March 31, 2000
Colloquium Speaker: C. Lee Giles
Dr. C. Lee Giles is a senior research scientist in Computer Science at NEC Research Institute, Princeton, NJ; adjunct faculty at the Institute for Advanced Computer Studies at the University of Maryland and an adjunct Professor in Computer and Information Science at the University of Pennsylvania. His research interests are in web computing, intelligent information retrieval and processing and knowledge extraction, and in fundamental models of intelligent systems. He is a Fellow of the IEEE and a member of AAAI, ACM, INNS, OSA, AAAS, and the Center for Discrete Mathematics and Theoretical Computer Science, Rutgers University. Recently, he co-authored with Steve Lawrence papers published in Science and Nature on the size of the web search engine coverage. This and related work received wide press coverage including the Wall Street Journal, New York Times, MSNBC, PBS, BBC, National Geographic, and Drudge Report. His research was recently highlighted in SIAM News. This spring he is co-teaching a graduate course in the Computer and Information Science Dept. at the University of Pennsylvania on "Information Retrieval, Digital Libraries and the Web." His previous positions include that of program manager at the Air Force Office of Scientific Research.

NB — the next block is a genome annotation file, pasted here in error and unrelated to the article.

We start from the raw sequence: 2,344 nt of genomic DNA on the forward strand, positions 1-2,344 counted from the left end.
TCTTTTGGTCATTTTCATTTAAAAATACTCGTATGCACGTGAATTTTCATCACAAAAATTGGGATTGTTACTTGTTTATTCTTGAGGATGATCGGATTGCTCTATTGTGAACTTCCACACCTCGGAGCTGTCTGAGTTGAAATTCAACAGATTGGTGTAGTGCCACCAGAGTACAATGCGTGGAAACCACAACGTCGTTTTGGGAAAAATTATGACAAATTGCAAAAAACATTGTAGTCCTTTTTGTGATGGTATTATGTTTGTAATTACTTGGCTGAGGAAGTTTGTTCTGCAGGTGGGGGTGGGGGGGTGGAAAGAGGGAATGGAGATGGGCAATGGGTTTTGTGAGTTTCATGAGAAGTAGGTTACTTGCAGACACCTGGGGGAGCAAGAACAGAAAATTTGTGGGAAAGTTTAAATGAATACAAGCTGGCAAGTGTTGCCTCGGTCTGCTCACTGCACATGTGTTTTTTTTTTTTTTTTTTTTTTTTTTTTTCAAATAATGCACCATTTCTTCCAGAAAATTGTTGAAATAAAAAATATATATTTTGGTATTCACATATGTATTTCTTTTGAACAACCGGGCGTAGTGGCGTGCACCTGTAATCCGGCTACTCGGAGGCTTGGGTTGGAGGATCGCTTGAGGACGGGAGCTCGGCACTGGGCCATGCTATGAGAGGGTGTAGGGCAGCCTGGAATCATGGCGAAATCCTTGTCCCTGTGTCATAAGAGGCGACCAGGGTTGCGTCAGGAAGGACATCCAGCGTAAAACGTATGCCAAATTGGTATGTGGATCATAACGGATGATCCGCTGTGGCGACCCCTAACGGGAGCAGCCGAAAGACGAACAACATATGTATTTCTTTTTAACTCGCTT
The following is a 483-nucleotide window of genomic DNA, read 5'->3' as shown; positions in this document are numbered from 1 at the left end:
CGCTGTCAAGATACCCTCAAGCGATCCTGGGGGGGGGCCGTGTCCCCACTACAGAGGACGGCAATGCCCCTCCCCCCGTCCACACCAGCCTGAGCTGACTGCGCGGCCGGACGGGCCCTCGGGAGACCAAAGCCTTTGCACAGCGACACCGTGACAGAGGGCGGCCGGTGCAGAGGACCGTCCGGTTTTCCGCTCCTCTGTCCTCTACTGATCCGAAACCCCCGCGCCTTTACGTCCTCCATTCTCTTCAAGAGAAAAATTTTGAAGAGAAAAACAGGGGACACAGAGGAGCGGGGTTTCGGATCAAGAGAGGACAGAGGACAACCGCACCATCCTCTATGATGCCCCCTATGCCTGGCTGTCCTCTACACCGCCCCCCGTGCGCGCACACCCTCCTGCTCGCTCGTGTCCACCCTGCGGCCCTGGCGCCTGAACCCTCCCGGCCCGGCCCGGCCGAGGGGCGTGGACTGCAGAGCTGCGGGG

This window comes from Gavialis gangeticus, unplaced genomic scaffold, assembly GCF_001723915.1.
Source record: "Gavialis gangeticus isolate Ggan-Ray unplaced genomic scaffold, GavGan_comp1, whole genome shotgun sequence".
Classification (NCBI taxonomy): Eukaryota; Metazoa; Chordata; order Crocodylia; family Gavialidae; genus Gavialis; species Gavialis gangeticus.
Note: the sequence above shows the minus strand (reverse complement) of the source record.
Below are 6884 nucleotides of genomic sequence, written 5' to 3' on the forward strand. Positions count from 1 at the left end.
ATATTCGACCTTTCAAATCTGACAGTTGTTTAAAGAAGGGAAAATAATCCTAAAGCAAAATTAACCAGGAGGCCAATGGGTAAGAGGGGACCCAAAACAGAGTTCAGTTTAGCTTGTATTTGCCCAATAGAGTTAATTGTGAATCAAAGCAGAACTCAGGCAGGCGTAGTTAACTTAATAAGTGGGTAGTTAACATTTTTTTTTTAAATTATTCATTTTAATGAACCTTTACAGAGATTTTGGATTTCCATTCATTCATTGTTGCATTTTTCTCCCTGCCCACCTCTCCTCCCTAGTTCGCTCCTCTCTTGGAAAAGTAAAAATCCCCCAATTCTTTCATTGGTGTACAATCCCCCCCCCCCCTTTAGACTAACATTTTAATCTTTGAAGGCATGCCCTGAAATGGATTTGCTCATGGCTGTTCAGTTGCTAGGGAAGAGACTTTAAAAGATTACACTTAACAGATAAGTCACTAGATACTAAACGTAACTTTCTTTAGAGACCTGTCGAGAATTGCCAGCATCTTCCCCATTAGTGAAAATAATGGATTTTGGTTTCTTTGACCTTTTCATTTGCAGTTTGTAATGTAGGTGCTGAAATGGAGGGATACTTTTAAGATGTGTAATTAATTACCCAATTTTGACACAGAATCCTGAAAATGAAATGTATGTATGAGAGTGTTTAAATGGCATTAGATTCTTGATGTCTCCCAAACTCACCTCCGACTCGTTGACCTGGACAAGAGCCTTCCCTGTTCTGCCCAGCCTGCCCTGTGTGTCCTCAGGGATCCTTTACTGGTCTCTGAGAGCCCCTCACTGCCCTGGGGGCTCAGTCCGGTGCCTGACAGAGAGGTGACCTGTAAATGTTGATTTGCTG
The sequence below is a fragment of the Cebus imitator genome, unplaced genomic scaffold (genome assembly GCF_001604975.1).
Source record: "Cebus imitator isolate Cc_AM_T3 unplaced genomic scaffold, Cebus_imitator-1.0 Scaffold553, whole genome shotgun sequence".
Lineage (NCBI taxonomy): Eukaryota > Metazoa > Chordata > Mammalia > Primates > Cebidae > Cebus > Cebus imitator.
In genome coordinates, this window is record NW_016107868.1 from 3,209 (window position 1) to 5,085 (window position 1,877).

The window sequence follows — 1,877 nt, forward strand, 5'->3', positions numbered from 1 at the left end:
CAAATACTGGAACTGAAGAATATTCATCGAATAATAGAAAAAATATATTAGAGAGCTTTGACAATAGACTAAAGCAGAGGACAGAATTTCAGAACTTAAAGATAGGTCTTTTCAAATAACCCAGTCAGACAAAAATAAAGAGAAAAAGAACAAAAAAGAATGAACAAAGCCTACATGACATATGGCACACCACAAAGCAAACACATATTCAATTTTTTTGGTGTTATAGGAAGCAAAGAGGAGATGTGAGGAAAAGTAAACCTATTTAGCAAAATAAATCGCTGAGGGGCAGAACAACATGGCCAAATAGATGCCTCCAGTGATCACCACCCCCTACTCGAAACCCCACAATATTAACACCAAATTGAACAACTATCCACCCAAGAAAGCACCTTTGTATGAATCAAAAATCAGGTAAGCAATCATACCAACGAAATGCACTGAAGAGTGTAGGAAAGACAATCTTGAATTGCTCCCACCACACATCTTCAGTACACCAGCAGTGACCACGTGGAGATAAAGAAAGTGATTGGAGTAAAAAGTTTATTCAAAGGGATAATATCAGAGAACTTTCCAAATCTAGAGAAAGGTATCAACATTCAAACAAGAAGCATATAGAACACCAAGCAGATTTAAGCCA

This talk will describe current limitations, new techniques, and future directions for information access on the web. The web and search engines represent a significant improvement for communication. While there has long been a lot of information available, the search engines facilitate efficient access to an increasing amount of information. However, we found that search engines do not index sites equally, may not index new pages for months, and that no engine indexes more than about one sixth of the estimated size of the publicly indexable web. We also analyzed the volume and distribution of information on the web, images, metadata usage, and search engine indexing by domain. New techniques for information access on the web are described, including two projects at NEC Research Institute: Inquirus, which is a content-based metasearch engine, and CiteSeer, which is the largest free full-text index of scientific literature in the world.